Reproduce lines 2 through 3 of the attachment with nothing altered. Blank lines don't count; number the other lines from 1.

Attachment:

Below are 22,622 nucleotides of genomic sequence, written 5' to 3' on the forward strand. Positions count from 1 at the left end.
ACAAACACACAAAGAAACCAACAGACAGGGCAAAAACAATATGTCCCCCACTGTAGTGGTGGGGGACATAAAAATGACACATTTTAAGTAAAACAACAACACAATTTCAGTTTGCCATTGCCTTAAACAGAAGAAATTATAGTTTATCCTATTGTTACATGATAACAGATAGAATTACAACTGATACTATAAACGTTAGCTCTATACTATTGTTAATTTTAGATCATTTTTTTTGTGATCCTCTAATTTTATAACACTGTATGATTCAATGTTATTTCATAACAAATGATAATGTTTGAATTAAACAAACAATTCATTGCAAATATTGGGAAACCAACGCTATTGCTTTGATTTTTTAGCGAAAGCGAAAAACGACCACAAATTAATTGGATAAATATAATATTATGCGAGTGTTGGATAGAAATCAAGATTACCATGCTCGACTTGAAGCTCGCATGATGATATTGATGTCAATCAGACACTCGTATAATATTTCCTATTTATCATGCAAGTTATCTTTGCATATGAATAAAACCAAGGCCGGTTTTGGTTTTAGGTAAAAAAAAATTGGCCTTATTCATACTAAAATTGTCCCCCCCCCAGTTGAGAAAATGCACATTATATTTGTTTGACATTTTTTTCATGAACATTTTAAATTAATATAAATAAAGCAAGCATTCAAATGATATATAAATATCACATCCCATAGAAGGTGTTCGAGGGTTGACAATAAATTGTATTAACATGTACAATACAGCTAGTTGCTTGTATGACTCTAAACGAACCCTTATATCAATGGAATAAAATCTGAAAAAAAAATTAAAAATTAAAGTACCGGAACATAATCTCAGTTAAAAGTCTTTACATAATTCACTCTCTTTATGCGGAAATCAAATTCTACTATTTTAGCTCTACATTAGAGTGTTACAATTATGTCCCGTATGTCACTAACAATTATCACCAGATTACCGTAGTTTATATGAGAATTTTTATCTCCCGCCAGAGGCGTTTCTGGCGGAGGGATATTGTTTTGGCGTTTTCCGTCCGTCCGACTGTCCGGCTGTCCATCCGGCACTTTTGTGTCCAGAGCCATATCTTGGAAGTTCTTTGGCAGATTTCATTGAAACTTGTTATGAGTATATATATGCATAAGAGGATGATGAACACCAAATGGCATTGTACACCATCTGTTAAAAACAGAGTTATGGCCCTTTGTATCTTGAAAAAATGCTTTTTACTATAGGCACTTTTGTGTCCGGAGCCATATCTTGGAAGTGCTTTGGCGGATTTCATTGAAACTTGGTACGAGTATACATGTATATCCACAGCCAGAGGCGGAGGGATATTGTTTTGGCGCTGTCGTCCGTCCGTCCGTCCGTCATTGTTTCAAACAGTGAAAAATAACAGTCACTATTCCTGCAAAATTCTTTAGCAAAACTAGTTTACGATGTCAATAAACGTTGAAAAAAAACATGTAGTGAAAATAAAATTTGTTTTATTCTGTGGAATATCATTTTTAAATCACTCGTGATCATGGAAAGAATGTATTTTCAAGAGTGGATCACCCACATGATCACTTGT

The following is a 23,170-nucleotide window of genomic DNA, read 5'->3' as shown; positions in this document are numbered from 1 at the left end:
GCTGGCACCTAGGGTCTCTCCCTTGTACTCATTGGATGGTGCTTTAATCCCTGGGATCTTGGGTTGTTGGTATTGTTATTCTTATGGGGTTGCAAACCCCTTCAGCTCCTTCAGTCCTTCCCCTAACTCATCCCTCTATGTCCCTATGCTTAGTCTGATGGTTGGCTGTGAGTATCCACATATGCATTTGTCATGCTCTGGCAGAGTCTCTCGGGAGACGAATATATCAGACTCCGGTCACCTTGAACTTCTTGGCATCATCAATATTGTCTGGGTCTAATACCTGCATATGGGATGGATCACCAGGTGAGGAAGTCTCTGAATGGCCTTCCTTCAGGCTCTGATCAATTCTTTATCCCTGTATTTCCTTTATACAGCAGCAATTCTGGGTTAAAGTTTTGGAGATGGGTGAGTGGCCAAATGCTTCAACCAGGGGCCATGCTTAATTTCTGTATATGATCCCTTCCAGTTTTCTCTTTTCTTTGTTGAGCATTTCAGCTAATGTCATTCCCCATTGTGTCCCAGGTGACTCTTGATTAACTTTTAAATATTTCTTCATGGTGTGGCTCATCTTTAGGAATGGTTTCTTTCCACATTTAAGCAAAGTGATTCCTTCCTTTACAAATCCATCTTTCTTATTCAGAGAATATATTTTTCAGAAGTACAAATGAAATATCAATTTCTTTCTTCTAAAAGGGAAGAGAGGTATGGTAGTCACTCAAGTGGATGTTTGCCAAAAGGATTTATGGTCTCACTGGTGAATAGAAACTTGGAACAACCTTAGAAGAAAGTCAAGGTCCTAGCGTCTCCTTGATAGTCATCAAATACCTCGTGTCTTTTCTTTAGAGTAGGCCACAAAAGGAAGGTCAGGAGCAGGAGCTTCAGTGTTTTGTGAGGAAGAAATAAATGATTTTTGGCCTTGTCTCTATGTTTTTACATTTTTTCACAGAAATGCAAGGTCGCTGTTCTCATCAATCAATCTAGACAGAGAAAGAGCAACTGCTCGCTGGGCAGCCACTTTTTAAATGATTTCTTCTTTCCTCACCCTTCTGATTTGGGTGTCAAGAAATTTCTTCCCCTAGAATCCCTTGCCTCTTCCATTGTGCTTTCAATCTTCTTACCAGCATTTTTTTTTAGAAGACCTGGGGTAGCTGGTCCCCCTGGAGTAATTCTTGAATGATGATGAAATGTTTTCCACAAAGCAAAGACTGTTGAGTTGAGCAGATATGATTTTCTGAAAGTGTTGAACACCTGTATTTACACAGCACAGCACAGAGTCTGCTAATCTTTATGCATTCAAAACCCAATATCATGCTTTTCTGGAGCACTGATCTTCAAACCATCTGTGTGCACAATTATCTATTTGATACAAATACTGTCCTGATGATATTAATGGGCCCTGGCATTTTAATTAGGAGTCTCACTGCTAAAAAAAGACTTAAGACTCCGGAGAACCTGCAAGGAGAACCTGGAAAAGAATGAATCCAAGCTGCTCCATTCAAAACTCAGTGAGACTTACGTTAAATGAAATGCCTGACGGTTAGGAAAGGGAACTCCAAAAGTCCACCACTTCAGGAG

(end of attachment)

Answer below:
ACAAACACACAAAGAAACCAACAGACAGGGCAAAAACAATATGTCCCCCACTGTAGTGGTGGGGGACATAAAAATGACACATTTTAAGTAAAACAACAACACAATTTCAGTTTGCCATTGCCTTAAACAGAAGAAATTATAGTTTATCCTATTGTTACATGATAACAGATAGAATTACAACTGATACTATAAACGTTAGCTCTATACTATTGTTAATTTTAGATCATTTTTTTTGTGATCCTCTAATTTTATAACACTGTATGATTCAATGTTATTTCATAACAAATGATAATGTTTGAATTAAACAAACAATTCATTGCAAATATTGGGAAACCAACGCTATTGCTTTGATTTTTTAGCGAAAGCGAAAAACGACCACAAATTAATTGGATAAATATAATATTATGCGAGTGTTGGATAGAAATCAAGATTACCATGCTCGACTTGAAGCTCGCATGATGATATTGATGTCAATCAGACACTCGTATAATATTTCCTATTTATCATGCAAGTTATCTTTGCATATGAATAAAACCAAGGCCGGTTTTGGTTTTAGGTAAAAAAAAATTGGCCTTATTCATACTAAAATTGTCCCCCCCCCAGTTGAGAAAATGCACATTATATTTGTTTGACATTTTTTTCATGAACATTTTAAATTAATATAAATAAAGCAAGCATTCAAATGATATATAAATATCACATCCCATAGAAGGTGTTCGAGGGTTGACAATAAATTGTATTAACATGTACAATACAGCTAGTTGCTTGTATGACTCTAAACGAACCCTTATATCAATGGAATAAAATCTGAAAAAAAAATTAAAAATTAAAGTACCGGAACATAATCTCAGTTAAAAGTCTTTACATAATTCACTCTCTTTATGCGGAAATCAAATTCTACTATTTTAGCTCTACATTAGAGTGTTACAATTATGTCCCGTATGTCACTAACAATTATCACCAGATTACCGTAGTTTATATGAGAATTTTTATCTCCCGCCAGAGGCGTTTCTGGCGGAGGGATATTGTTTTGGCGTTTTCCGTCCGTCCGACTGTCCGGCTGTCCATCCGGCACTTTTGTGTCCAGAGCCATATCTTGGAAGTTCTTTGGCAGATTTCATTGAAACTTGTTATGAGTATATATATGCATAAGAGGATGATGAACACCAAATGGCATTGTACACCATCTGTTAAAAACAGAGTTATGGCCCTTTGTATCTTGAAAAAATGCTTTTTACTATAGGCACTTTTGTGTCCGGAGCCATATCTTGGAAGTGCTTTGGCGGATTTCATTGAAACTTGGTACGAGTATACATGTATATCCACAGCCAGAGGCGGAGGGATATTGTTTTGGCGCTGTCGTCCGTCCGTCCGTCCGTCATTGTTTCAAACAGTGAAAAATAACAGTCACTATTCCTGCAAAATTCTTTAGCAAAACTAGTTTACGATGTCAATAAACGTTGAAAAAAAACATGTAGTGAAAATAAAATTTGTTTTATTCTGTGGAATATCATTTTTAAATCACTCGTGATCATGGAAAGAATGTATTTTCAAGAGTGGATCACCCACATGATCACTTGT

The following is a 23,170-nucleotide window of genomic DNA, read 5'->3' as shown; positions in this document are numbered from 1 at the left end: